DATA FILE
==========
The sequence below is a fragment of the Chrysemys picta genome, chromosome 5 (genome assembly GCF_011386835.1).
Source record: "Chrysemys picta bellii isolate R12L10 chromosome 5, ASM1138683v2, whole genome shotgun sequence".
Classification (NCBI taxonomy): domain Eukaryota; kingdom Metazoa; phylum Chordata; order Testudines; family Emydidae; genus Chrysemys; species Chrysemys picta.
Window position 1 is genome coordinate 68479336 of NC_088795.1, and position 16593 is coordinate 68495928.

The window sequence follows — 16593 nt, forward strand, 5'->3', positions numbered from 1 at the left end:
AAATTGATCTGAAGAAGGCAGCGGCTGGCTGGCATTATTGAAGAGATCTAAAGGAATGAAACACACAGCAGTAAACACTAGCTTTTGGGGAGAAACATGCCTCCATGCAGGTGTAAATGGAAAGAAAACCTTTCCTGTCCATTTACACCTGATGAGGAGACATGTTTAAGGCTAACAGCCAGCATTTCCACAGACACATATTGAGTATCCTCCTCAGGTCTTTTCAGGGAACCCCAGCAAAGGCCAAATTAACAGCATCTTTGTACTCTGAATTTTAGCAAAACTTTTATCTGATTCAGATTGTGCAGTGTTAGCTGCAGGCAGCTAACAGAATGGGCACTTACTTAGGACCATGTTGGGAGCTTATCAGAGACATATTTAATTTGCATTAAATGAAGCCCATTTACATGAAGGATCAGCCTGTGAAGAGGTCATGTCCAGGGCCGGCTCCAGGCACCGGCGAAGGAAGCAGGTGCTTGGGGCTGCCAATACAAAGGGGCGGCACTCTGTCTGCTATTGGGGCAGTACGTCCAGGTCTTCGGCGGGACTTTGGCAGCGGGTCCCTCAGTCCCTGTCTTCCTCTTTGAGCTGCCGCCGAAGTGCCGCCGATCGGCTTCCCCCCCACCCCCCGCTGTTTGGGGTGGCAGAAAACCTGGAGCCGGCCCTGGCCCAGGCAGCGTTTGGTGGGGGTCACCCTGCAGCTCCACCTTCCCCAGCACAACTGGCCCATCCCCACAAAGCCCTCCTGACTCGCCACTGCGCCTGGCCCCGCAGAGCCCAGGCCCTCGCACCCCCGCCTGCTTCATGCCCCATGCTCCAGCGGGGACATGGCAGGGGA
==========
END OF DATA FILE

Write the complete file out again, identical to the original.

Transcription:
The sequence below is a fragment of the Chrysemys picta genome, chromosome 5 (genome assembly GCF_011386835.1).
Source record: "Chrysemys picta bellii isolate R12L10 chromosome 5, ASM1138683v2, whole genome shotgun sequence".
Classification (NCBI taxonomy): domain Eukaryota; kingdom Metazoa; phylum Chordata; order Testudines; family Emydidae; genus Chrysemys; species Chrysemys picta.
Window position 1 is genome coordinate 68479336 of NC_088795.1, and position 16593 is coordinate 68495928.

The window sequence follows — 16593 nt, forward strand, 5'->3', positions numbered from 1 at the left end:
AAATTGATCTGAAGAAGGCAGCGGCTGGCTGGCATTATTGAAGAGATCTAAAGGAATGAAACACACAGCAGTAAACACTAGCTTTTGGGGAGAAACATGCCTCCATGCAGGTGTAAATGGAAAGAAAACCTTTCCTGTCCATTTACACCTGATGAGGAGACATGTTTAAGGCTAACAGCCAGCATTTCCACAGACACATATTGAGTATCCTCCTCAGGTCTTTTCAGGGAACCCCAGCAAAGGCCAAATTAACAGCATCTTTGTACTCTGAATTTTAGCAAAACTTTTATCTGATTCAGATTGTGCAGTGTTAGCTGCAGGCAGCTAACAGAATGGGCACTTACTTAGGACCATGTTGGGAGCTTATCAGAGACATATTTAATTTGCATTAAATGAAGCCCATTTACATGAAGGATCAGCCTGTGAAGAGGTCATGTCCAGGGCCGGCTCCAGGCACCGGCGAAGGAAGCAGGTGCTTGGGGCTGCCAATACAAAGGGGCGGCACTCTGTCTGCTATTGGGGCAGTACGTCCAGGTCTTCGGCGGGACTTTGGCAGCGGGTCCCTCAGTCCCTGTCTTCCTCTTTGAGCTGCCGCCGAAGTGCCGCCGATCGGCTTCCCCCCCACCCCCCGCTGTTTGGGGTGGCAGAAAACCTGGAGCCGGCCCTGGCCCAGGCAGCGTTTGGTGGGGGTCACCCTGCAGCTCCACCTTCCCCAGCACAACTGGCCCATCCCCACAAAGCCCTCCTGACTCGCCACTGCGCCTGGCCCCGCAGAGCCCAGGCCCTCGCACCCCCGCCTGCTTCATGCCCCATGCTCCAGCGGGGACATGGCAGGGGA